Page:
Then there are the reflector strips. Where to buy those...? Probably the Jongno/Euljiro area again, but also any of the big stores that have a sports/outdoors section in them: E-Mart, Home Plus, etc. I won't need the strips for walking at night, although nighttime walks are possible if things go terribly awry. No, the reflector strips are more to protect myself whenever I'm inside a tunnel, as I know will happen at several points throughout the walk: some of these tunnels will be bike-only, which isn't so bad, but other tunnels will have cars going through them, and I'm not sure whether those tunnels will also have pedestrian walkways. Here's hoping they do. Or, hey: if a place is selling those nifty reflector triangles, I might slap one or more on my backpack and wear another one on my front, hanging it from a cord like a rapper with his obnoxious bling. Please don't mow me down.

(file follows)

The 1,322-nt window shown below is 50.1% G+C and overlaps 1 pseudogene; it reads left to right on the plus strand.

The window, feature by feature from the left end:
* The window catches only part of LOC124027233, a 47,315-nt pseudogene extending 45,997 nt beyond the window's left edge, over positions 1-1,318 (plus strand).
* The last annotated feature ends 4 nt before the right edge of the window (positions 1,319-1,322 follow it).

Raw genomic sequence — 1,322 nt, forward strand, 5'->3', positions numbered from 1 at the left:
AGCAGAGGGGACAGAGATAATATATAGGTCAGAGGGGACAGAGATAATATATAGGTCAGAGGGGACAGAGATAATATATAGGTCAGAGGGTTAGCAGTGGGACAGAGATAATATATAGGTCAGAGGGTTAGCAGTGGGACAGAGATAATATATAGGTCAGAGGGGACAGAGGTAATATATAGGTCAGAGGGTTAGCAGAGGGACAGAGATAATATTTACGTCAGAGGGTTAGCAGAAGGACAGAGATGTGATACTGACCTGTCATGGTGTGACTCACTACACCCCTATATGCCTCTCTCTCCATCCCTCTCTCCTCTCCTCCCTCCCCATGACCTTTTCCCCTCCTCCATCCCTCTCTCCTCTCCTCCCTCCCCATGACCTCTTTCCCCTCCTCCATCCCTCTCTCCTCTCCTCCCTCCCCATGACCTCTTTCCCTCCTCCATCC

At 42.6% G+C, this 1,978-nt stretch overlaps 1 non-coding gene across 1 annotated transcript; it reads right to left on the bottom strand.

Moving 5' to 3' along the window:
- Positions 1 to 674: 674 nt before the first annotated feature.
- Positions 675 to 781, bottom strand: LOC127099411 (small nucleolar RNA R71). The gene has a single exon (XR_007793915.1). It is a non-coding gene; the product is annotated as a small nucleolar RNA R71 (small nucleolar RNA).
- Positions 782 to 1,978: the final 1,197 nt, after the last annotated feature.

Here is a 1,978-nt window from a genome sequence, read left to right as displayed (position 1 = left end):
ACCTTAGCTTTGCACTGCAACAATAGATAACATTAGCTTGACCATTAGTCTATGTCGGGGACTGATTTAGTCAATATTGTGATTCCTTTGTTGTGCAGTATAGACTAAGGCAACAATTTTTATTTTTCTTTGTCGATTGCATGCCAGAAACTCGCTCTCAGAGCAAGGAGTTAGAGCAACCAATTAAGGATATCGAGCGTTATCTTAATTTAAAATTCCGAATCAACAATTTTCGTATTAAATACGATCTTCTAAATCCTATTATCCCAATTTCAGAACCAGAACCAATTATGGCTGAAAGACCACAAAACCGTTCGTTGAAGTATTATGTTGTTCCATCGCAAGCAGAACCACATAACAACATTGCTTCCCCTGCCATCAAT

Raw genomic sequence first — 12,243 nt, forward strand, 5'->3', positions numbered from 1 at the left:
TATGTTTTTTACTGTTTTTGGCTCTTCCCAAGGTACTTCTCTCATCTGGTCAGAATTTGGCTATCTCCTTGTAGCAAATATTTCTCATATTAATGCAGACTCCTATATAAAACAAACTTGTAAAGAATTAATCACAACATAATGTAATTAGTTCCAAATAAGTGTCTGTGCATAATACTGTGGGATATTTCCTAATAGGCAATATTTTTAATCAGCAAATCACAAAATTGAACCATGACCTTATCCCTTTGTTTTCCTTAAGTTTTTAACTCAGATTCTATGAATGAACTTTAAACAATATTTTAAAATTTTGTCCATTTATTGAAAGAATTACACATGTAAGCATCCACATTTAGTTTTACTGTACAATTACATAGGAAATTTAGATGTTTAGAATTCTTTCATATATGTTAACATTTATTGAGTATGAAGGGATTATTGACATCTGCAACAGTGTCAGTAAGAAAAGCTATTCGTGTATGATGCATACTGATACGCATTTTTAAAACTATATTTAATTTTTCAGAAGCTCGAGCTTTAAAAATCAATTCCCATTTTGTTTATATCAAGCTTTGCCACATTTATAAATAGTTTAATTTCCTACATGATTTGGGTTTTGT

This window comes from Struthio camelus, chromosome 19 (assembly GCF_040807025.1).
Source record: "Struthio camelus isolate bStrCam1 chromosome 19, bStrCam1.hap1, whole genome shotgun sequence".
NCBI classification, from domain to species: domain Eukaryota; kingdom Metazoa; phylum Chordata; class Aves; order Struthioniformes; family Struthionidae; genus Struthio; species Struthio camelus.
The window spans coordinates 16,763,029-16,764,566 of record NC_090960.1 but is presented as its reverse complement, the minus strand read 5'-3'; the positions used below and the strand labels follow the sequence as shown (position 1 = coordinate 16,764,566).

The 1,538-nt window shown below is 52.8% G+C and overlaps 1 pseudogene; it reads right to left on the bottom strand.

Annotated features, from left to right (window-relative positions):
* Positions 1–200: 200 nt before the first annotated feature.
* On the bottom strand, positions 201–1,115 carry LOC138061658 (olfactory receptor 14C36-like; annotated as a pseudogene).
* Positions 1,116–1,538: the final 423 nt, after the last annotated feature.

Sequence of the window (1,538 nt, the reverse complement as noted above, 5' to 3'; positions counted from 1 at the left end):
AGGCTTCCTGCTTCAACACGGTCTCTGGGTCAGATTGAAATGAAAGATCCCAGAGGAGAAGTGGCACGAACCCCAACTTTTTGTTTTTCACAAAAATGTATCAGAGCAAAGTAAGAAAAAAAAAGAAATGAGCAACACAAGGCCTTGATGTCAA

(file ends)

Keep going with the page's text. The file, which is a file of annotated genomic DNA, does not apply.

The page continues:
I'll be engaging in this final paroxysm of shopping tomorrow, i.e., Saturday. If I do get the hanging scale, I'll be using it to weigh my fully prepped backpack, at which point I'll have a better idea as to what can stay on the walk and what must go. I'm shooting for a total pack weight of 35 pounds (15.9 kg), not including water, which can be up to another 7 or so pounds (my CamelBak ripoff holds 3.5 liters). Even with the near-gallon of water, the encumbrance is going to be much lighter than the 60 pounds (27.2 kg) I'd carried on my big walk—a reflection of hard lessons learned on the road in 2008.

Tuesday, March 21, 2017

Walk Thoughts #15: gear

With sincere thanks to Abel Magwitch, my benefactor-on-base, for collecting my ordered items, here is the first round of hiking/camping gear that I got from Amazon and REI. Click on the pic to enlarge; right-click and "view image in new tab" to see at full size.